I was listening to a couple of talks that improve known bounds for various kinds of approximate clustering in high dimensions, and I got to thinking.

One of the revolutions in geometry over the last 10 years has been the development of nontrivial tools for dealing with approximations in high dimensions. This is of course necessitated by the curse of dimensionality, and the hardness of most high-D data analysis problems (most exact solutions are exponential in the dimension). So rather than computing the optimal solution to some problem on n points in d dimensions, we compute a (1+e)-approximation to the optimal solution.

One problem this creates is that every algorithm is now described by a complicated expression involving three parameters (n, d, e). Some algorithms are exponential in 1/e, but polynomial in d. Some are poly in 1/e, and exponential in d. The exponent could have a base of n, or 2, or even d, or 1/e.

In short, it's an unholy mess of strictly incomparable methods that tradeoff different parameters against each other.

This makes life for me, the "user" of approximation technology, rather difficult. What I'd really like to understand are the gadgets that transform one kind of bound to another (and there are many such gadgets: discretization, enumeration, random sampling, etc). But it's hard to gather these from the papers directly: these gadgets (the really useful tools) are buried deep inside lemmas, and inside people's heads.

What I'd like to see is some kind of "taxonomization" or classification of the different "tricks of the trade" in high-dimensional geometric approximation, with some sense of which techniques apply when, and why. In fact, I like this idea so much I might even try to run a seminar on it..

Look at the notes from the first half of the class Pankaj taught last semester:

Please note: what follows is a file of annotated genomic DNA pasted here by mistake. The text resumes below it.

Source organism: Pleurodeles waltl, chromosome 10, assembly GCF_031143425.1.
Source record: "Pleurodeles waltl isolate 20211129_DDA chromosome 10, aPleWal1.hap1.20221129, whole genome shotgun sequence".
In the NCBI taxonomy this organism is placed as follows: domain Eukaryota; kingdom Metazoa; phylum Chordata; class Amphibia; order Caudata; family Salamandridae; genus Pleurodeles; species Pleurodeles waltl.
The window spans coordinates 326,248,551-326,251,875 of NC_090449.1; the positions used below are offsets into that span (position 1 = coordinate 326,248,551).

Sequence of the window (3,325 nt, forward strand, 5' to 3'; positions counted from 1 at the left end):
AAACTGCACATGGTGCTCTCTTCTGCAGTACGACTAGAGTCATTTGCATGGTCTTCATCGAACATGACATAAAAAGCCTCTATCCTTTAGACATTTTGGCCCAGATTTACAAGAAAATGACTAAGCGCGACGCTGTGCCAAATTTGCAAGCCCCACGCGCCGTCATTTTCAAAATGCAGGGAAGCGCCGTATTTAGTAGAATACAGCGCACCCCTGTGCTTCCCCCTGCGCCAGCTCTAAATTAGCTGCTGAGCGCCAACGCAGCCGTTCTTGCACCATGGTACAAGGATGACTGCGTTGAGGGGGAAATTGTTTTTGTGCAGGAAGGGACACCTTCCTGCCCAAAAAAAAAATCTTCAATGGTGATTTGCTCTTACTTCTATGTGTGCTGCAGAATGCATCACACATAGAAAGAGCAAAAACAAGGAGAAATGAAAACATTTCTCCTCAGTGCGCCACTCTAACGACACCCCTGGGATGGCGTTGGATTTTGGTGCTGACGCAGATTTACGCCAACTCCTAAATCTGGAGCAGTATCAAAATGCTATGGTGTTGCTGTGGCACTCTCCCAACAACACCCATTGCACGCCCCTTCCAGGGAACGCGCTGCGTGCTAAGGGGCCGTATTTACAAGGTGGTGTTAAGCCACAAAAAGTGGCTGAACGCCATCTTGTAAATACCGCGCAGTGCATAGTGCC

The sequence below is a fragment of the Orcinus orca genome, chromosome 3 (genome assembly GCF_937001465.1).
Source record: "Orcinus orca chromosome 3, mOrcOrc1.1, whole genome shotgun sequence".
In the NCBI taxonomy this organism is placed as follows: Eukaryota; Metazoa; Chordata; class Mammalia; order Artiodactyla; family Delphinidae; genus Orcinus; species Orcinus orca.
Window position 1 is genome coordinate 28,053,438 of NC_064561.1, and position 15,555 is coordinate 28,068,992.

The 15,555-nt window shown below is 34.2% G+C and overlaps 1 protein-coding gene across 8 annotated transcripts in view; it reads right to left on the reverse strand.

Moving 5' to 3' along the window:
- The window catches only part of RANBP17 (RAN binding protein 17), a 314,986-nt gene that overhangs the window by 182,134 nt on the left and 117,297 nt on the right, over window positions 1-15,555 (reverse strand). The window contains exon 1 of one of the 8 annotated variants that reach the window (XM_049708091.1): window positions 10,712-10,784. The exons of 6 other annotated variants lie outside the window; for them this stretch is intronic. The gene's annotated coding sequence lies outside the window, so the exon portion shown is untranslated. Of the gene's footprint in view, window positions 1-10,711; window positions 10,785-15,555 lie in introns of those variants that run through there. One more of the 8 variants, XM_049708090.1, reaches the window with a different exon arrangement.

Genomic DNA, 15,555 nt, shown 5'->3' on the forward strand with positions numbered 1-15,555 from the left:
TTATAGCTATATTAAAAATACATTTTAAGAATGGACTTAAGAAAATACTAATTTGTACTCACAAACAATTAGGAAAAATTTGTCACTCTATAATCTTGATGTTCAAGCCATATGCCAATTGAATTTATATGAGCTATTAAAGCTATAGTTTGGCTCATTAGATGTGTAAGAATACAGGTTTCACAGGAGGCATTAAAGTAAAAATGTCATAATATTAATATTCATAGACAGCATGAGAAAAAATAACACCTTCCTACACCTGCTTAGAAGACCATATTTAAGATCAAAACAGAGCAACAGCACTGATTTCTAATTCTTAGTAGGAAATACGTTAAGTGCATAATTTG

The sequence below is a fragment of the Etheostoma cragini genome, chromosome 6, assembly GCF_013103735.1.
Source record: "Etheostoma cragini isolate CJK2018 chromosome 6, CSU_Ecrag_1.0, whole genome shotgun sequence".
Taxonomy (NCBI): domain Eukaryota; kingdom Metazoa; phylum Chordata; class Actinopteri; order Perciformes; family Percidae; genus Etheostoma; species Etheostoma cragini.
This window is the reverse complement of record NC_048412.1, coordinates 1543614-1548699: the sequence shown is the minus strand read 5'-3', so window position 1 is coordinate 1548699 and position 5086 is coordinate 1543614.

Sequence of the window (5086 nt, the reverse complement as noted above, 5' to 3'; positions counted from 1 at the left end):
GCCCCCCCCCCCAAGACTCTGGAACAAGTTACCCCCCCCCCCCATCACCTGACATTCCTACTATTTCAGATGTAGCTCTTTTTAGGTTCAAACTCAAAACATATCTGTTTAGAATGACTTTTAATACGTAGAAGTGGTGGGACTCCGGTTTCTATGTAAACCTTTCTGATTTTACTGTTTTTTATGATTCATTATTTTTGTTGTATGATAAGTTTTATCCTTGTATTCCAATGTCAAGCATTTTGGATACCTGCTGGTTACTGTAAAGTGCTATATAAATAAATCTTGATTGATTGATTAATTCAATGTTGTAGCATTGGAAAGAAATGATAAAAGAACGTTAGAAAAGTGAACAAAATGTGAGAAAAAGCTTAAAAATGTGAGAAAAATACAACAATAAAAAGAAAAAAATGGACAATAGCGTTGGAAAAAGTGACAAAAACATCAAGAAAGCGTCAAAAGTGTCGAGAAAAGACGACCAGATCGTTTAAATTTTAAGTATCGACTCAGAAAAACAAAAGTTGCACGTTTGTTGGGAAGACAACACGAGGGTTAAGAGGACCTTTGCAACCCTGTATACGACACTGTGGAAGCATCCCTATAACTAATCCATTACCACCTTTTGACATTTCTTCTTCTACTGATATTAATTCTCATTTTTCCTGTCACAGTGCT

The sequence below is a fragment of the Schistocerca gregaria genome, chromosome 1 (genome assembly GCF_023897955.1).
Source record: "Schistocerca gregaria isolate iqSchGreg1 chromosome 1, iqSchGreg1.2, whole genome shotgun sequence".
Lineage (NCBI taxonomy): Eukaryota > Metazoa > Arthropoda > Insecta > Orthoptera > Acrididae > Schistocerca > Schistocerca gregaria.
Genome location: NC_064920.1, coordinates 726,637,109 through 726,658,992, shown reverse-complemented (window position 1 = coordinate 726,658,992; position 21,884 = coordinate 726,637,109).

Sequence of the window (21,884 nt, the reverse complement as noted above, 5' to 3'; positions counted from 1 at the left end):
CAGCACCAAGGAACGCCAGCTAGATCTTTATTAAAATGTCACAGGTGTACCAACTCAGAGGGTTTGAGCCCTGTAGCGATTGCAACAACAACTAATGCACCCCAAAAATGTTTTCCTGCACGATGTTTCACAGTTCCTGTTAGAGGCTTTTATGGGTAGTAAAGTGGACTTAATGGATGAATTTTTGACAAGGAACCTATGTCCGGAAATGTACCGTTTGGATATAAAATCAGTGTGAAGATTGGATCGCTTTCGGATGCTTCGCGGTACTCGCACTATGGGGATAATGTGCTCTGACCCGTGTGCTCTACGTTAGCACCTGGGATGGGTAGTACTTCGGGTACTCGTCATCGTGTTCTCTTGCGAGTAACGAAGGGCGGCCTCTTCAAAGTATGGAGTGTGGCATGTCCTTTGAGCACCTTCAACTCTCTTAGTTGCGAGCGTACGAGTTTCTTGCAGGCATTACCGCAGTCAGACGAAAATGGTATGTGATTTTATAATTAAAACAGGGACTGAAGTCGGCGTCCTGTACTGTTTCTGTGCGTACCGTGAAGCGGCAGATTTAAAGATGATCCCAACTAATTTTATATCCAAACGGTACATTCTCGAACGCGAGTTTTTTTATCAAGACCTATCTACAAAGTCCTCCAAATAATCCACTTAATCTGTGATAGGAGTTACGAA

ReplyDeletehttp://www.cs.duke.edu/education/courses/spring07/cps296.2/lectures.html

Also, Sariel's book-to-be should have some nice tricks as well:

http://valis.cs.uiuc.edu/~sariel/teach/notes/aprx/lec/

this two places should be a great place to start for someone who already has a basic understanding of algorithms and geometry.

Jeff

ReplyDeleteWhat I'd like to see is some kind of "taxonomization" or classification of the different "tricks of the trade" in high-dimensional geometric approximationSounds like a job for parameterized complexity.

Good questions, Suresh.

ReplyDeleteLike Gareth I am curious what complexity/lower bounds theory has to say about this mess of parameters, specifically, in problems where NP-completeness is not the appropriate concept.

For instance, exact nearest-neighbor search can be done in time polynomial in the database, but is there work which suggests that it will necessarily suffer more from high dimensionality than the clever algorithms for approximate nearest-neighbor?

Hi,

ReplyDeleteThere are some provable separations between the exact and approximate nearest neighbor. It is actually easier to talk about the *near* neighbor problem, where you are given a parameter r, and for any query q, the goal is to check if there is any data point within distance r from q (the approximate version allows wrong answer if the distance to the nearest neighbor of q is in the range [r, (1+eps)r].)

What is known:

* (1+eps)-approx near neighbor in d-dimensional spaces (Hamming, etc) can be solved using only one query to a data structure of size n^O(1/eps^2)

* exact near neighbor in d-dimensional Hamming space requires roughly Omega(d) queries to any data structure of polynomial size.

For references, see:

"Nearest Neighbors in High-dimensional Spaces" at

http://theory.lcs.mit.edu/~indyk/39.ps

Piotr

To add to what Piotr pointed out; although this is not exactly the same thing, Luca Trevisan showed that for geometric TSP, the doubly exponential dependence on dimension for approximation algorithms cannot be removed unless NP has subexponential algorithms.

ReplyDeleteThere are other results that show that if the dimension is part of the input, various clustering problems are NP-hard to solve exactly, and in some cases have approximation hardness results. But there is still no nuanced understanding of the relation between n, d, and e. One thing to keep in mind is that these aren't independent parameters, in the sense that any lower bound will have to trade one parameter off against the other.

Oh yes, another separation: it is known that you can solve c-approximate near neighbor with subquadratic space and dn^{1/c^2} query time, while there is a dn^Omega(1/c^2) query time lower bound. However, the lower bound only works for a restricted class of "hashing-based algorithms". See Andoni et al, FOCS'06, and Motwani et al, SOCG'06.

ReplyDeletePiotr